The Dutch government retained control of the remaining parts — except for the period of Japanese occupation from 1942-1945 during World War II — until they accepted the independence of Indonesia in 1949 following the Indonesian National Revolution. The capital of the Dutch East Indies was Batavia, now known as Jakarta, still capital of the republic.

[edit] Post-Indonesian independence

Following the capitulation of Japan at the end of the second World War, a group of nationalists, among others Sukarno and Mohammad Hatta declared the independence of Indonesia, sparking armed conflict when the Dutch attempted to regain control of the region. The Dutch were able to first regain control of Jakarta, forcing the removal of the Indonesian capital to Yogyakarta. A second offensive resulting in the takeover of Yogyakarta meant that capital was again moved, this time to West Sumatra. However, pressure from Australia and newly independent India forced a negotiation brokered by the United States of America resulting in the Round Table Conference of 1949 in which the Dutch acknowledged the sovereignty of Indonesia excepting the region of western New Guinea.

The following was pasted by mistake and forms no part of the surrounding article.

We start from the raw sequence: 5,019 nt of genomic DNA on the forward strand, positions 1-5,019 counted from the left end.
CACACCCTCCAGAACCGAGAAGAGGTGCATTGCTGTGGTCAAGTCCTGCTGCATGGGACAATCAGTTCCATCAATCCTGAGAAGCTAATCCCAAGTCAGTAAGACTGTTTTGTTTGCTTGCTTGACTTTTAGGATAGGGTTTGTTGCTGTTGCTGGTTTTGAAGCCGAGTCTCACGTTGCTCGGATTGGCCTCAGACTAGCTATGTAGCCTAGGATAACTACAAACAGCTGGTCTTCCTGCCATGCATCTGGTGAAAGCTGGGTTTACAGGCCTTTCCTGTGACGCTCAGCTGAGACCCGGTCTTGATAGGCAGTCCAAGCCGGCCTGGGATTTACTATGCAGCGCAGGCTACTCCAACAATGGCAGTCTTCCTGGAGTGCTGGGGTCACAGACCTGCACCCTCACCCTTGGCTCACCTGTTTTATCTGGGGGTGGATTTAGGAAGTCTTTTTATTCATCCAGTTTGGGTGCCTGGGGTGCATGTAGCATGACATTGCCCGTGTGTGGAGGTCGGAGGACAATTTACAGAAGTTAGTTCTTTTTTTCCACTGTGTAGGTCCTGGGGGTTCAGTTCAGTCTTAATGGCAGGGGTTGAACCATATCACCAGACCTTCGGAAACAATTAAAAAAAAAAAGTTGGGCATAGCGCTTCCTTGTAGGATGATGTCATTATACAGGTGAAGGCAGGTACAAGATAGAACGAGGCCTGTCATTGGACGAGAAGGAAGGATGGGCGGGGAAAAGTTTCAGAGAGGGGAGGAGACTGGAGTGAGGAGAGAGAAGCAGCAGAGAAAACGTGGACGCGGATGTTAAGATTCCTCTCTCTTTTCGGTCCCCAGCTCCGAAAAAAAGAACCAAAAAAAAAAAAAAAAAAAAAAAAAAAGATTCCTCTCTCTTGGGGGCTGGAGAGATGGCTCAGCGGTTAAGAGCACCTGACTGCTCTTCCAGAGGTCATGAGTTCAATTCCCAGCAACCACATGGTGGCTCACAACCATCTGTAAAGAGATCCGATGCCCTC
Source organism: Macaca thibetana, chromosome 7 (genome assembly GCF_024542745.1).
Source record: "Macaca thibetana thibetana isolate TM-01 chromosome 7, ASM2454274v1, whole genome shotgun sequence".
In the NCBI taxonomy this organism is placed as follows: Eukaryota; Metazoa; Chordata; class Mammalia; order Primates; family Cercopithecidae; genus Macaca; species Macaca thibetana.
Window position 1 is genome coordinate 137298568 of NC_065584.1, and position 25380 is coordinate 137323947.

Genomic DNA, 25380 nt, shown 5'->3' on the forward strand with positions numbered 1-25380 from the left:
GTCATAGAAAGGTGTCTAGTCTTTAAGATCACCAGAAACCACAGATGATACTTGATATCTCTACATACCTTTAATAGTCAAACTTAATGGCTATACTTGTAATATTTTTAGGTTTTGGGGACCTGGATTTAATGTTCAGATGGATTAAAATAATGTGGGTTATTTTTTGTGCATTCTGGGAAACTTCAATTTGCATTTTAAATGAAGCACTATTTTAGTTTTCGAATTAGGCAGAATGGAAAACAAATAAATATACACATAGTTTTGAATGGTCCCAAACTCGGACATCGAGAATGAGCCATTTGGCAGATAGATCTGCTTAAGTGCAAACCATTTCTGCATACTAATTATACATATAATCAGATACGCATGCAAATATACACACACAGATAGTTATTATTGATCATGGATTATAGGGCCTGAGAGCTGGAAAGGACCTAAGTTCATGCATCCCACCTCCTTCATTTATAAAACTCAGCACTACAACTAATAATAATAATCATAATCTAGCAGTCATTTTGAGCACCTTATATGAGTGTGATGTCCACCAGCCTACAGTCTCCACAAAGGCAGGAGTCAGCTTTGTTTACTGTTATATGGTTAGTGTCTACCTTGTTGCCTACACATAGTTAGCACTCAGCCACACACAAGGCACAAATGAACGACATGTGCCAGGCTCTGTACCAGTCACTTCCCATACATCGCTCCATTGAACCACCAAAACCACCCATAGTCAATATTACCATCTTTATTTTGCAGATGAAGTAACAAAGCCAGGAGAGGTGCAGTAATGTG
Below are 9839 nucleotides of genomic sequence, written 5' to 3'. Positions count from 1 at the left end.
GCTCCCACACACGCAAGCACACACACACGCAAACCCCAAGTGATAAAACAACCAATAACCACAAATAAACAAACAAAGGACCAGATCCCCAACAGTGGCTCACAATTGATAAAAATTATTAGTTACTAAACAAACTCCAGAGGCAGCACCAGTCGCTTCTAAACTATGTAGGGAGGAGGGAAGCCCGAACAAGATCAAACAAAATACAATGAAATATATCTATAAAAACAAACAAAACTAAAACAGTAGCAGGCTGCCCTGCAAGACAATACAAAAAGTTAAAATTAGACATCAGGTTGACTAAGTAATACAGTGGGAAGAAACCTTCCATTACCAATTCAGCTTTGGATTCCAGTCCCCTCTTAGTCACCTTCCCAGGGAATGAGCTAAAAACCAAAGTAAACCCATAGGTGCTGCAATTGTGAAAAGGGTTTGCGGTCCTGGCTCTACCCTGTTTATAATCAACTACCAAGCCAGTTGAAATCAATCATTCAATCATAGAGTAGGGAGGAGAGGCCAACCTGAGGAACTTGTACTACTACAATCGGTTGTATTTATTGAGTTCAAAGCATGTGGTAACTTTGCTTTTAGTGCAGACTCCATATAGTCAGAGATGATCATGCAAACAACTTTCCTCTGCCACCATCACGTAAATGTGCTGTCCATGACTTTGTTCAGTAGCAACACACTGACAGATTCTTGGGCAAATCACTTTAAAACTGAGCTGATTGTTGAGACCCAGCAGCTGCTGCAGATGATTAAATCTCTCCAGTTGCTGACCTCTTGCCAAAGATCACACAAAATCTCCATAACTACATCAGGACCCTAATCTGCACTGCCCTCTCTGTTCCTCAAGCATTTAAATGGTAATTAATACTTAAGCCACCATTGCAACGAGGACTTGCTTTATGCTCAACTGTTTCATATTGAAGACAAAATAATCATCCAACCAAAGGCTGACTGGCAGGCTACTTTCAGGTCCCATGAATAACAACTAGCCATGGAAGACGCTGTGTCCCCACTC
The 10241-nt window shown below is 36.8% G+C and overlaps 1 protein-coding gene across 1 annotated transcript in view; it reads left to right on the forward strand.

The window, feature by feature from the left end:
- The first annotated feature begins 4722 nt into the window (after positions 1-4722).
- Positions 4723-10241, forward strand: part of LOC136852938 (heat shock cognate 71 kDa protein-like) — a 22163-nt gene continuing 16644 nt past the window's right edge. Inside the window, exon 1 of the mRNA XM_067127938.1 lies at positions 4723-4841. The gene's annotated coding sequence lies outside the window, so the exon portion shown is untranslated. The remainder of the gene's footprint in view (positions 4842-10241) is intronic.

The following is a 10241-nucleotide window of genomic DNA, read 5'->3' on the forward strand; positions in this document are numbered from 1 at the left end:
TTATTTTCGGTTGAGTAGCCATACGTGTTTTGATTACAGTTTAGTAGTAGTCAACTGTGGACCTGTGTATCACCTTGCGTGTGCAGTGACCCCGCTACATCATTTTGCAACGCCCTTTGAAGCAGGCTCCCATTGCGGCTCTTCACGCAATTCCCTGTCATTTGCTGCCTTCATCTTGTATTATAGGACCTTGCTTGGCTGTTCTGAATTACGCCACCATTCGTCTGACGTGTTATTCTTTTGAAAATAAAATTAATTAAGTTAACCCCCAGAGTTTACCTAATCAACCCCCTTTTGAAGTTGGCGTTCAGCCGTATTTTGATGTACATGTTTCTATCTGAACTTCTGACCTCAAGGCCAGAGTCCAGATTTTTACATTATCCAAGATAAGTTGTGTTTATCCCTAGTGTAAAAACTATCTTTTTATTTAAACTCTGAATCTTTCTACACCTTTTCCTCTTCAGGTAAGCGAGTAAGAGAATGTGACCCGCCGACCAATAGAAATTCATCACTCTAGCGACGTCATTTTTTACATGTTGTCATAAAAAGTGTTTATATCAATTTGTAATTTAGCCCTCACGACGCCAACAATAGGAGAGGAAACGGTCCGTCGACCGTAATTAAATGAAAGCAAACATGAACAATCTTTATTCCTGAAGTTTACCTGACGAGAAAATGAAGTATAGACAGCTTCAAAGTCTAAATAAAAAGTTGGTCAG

The Indonesian government under Sukarno eventually took control of western New Guinea by force, and military skirmishes took place between 1961 to 1962, including a brief naval engagement in 1962. The United States pressured the Netherlands to surrender West New Guinea to Indonesia in August under terms negotiated in New York City in a document called the New York Agreement. At the same time, the Australian government reversed its policy and also began supporting Indonesian control of the area. Today it remains under Indonesian control, although resistance continues in various parts of the region. To learn more about the region, see the main articles Papua (Indonesian province) and Western New Guinea.

[edit] See also

[edit] References

  • Braudel, Fernand, The perspective of the World, vol III in Civilization and Capitalism, 1984

[edit] External links

Dutch overseas empire
Former colonies
Africa: Arguin Island | Cape Colony | Lydsaamheid fort & factory in Delagoa Bay | Dutch Gold Coast | Gorée | Mauritius

The Americas: Berbice | New Holland (in Brazil) (part) | Dutch Guiana & | Demerara | Essequibo annex Pomeroon | New Netherland (New Amsterdam, New Sweden) | Tobago | Virgin Islands (part)

Dutch colonization of the Americas

Asia: Ceylon | Dutch India (Dutch Bengal - Coromandel Coast - Malabar Coast) | Deshima island in Japan | Dutch East Indies | Malacca | Taiwan

Arctic & Oceania: Netherlands New Guinea (Indonesian Irian Jaya) | Smeerenburg on Amsterdam island

See also: Dutch East India Company | Dutch West India Company
Present colonies (only Caribbean)
Kingdom of the Netherlands: Netherlands Antilles | Aruba

es:Indias Orientales Neerlandeses fr:Indes orientales néerlandaises id:Hindia-Belanda nl:Nederlands-Indië ja:オランダ領東インド pl:Holenderskie Indie Wschodnie pt:Índias Orientais Holandesas sv:Nederländska Indien

Dutch East Indies